Packing

Lawyers Changing States – Tips for Bar Admission

Lawyers admitted to practice in one state can sometimes find themselves considering a move to another for various reasons. This includes having a spouse who is taking a new job, caring for an ailing parent, having a spouse in the military, etc. However, the thought of taking another bar exam is, well, ugh!

Options to avoid taking another bar exam

Reciprocity

Some states will allow a lawyer to simply waive in.  In other words, a lawyer who is licensed in one state just needs to apply to the new state.  Not all states have reciprocity. Those that do, often only permit waivers with another participating state.  Typically, a lawyer must also have been practicing law for a certain period (e.g. five years) in the former state.

Freelance legal work

This is a fast-growing area in the legal practice world.  Lawyers are hired as contractors to do a legal project but are not the lawyer on the case. Usually, this type of work includes legal research and writing in support of another attorney’s case. Lawyers are advised to check the rules of the state they moved to make sure they are permitted to do this without being a member of the state bar.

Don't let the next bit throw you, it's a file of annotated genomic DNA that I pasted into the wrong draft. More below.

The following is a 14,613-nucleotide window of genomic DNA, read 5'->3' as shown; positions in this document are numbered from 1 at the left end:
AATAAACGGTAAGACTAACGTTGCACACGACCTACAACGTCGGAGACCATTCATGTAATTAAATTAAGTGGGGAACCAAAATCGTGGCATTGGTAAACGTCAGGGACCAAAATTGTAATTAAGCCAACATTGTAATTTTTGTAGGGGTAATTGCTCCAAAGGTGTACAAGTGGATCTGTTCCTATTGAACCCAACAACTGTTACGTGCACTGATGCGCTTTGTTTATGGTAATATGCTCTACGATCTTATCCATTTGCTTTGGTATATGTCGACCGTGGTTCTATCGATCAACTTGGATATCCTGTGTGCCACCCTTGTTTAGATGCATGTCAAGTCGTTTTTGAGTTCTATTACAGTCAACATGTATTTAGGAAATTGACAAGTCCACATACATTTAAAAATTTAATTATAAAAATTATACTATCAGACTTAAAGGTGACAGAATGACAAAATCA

Federal Practice

Some areas of federal law specifically allow lawyers to practice in that area even if they aren’t admitted to the bar in that state, as long as the lawyer is licensed in another state.  These areas include immigration, anti-trust, bankruptcy, patent, and trademark law.  Lawyers interested in this should research the applicable federal and state laws, as well as the state/local bar rules and the local federal court rules.

Uniform Bar Exam (UBE)

Many states now allow admission to their bar if a lawyer has passed the UBE.  The UBE is a standardized bar exam consisting of three parts:  the Multistate Bar Exam (MBE) (weighted 50%), the Multistate Essay Exam (MEE) (weighted 30%) and the Multistate Performance Test (MPT) (weighted 20%).  The MBE consists of 200 multiple choice questions, while the MPT is six questions given in 30-minute segments. 

The UBE covers a dozen of the most common areas of the law.  States can use all or part of the UBE. While the scoring is standardized, states can set their own passing score levels. Keep in mind that some may have additional educational requirements and exams.  According to Kaplan, these locations currently participate in the UBE:

Alabama, Alaska, Arizona, Colorado, Connecticut, District of Columbia, Idaho, Illinois, Iowa, Kansas, Maine, Massachusetts, Minnesota, Missouri, Montana, Nebraska, New Hampshire, New Jersey, New Mexico, New York, North Carolina, North Dakota, Ohio (July 2020), Oregon, Rhode Island, South Carolina, Tennessee, Utah, Vermont, Washington, West Virginia, Wyoming.

Taking the exam

When none of the above options is available, and taking another bar exam is the only option, lawyers can take some comfort in knowing that once they have passed one bar exam, it is often easier to study for and pass another!